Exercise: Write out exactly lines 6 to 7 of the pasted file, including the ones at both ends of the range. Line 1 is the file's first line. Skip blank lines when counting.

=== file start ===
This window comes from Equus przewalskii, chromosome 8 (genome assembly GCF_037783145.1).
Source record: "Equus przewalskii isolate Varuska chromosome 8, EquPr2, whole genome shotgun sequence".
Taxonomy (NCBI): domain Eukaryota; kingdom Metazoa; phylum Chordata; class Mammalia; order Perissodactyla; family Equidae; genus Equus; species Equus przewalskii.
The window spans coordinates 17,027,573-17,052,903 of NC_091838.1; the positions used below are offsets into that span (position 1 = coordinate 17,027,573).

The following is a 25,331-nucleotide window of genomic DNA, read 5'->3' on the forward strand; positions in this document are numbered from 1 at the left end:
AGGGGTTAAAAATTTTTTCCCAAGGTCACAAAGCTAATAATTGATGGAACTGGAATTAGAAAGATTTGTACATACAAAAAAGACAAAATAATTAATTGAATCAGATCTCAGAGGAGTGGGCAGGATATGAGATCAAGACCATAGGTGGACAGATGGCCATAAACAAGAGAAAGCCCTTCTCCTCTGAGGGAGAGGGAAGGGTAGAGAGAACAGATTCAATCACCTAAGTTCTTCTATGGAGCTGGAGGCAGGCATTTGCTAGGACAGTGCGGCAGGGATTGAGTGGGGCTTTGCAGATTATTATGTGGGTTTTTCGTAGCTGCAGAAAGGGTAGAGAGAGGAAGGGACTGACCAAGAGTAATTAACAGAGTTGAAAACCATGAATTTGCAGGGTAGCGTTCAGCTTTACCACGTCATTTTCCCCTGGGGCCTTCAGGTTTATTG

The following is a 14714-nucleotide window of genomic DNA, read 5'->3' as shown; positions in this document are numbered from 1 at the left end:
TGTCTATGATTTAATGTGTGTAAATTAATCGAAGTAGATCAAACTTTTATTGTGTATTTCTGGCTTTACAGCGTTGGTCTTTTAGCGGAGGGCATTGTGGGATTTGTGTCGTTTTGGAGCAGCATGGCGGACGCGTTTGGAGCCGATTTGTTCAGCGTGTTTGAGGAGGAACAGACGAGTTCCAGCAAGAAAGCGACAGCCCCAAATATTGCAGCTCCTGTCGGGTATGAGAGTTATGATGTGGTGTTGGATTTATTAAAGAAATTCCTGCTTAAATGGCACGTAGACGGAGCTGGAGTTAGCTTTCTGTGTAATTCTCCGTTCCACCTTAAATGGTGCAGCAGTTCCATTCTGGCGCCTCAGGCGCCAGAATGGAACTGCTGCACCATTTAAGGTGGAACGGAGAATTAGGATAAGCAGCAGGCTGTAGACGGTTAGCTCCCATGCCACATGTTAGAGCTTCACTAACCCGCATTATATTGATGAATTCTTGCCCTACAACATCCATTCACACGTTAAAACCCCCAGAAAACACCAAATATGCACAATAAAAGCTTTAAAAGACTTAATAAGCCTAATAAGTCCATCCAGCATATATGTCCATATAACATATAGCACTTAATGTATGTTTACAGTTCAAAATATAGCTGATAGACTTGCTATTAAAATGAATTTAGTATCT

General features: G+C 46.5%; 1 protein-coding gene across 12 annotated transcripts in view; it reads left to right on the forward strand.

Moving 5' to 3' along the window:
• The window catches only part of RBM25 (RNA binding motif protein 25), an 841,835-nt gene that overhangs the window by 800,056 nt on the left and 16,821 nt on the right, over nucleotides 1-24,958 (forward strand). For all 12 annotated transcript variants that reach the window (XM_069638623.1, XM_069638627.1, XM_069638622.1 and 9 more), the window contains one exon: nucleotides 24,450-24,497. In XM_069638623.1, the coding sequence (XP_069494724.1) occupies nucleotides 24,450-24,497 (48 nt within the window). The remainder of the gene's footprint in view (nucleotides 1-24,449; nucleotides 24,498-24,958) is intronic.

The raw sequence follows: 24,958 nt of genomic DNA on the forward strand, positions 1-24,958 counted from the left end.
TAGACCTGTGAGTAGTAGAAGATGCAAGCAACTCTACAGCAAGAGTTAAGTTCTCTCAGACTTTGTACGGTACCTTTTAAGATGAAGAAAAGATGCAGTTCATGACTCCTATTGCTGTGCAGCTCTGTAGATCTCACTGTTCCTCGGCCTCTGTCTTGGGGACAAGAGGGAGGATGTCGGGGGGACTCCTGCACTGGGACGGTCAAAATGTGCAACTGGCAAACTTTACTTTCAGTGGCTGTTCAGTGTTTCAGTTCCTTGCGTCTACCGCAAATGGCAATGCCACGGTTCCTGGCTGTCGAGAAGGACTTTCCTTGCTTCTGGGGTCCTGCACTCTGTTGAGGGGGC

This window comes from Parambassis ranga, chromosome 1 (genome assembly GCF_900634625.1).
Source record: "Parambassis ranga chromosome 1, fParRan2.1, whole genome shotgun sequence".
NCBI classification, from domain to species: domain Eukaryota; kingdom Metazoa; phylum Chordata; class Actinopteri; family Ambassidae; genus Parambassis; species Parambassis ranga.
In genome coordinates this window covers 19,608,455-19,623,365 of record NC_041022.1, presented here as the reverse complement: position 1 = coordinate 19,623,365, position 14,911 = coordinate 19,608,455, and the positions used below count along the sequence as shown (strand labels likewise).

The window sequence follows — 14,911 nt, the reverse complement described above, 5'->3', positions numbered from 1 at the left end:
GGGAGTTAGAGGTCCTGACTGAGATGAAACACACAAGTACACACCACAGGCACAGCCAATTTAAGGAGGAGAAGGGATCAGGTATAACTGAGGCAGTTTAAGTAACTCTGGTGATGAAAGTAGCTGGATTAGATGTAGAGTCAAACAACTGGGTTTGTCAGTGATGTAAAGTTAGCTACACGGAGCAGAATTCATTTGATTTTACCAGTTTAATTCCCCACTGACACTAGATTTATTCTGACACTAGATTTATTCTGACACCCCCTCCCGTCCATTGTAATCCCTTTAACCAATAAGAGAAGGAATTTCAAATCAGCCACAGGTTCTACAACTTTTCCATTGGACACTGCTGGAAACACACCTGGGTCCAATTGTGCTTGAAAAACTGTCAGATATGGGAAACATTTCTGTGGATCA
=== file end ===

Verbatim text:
AGGGGTTAAAAATTTTTTCCCAAGGTCACAAAGCTAATAATTGATGGAACTGGAATTAGAAAGATTTGTACATACAAAAAAGACAAAATAATTAATTGAATCAGATCTCAGAGGAGTGGGCAGGATATGAGATCAAGACCATAGGTGGACAGATGGCCATAAACAAGAGAAAGCCCTTCTCCTCTGAGGGAGAGGGAAGGGTAGAGAGAACAGATTCAATCACCTAAGTTCTTCTATGGAGCTGGAGGCAGGCATTTGCTAGGACAGTGCGGCAGGGATTGAGTGGGGCTTTGCAGATTATTATGTGGGTTTTTCGTAGCTGCAGAAAGGGTAGAGAGAGGAAGGGACTGACCAAGAGTAATTAACAGAGTTGAAAACCATGAATTTGCAGGGTAGCGTTCAGCTTTACCACGTCATTTTCCCCTGGGGCCTTCAGGTTTATTG

The following is a 14714-nucleotide window of genomic DNA, read 5'->3' as shown; positions in this document are numbered from 1 at the left end: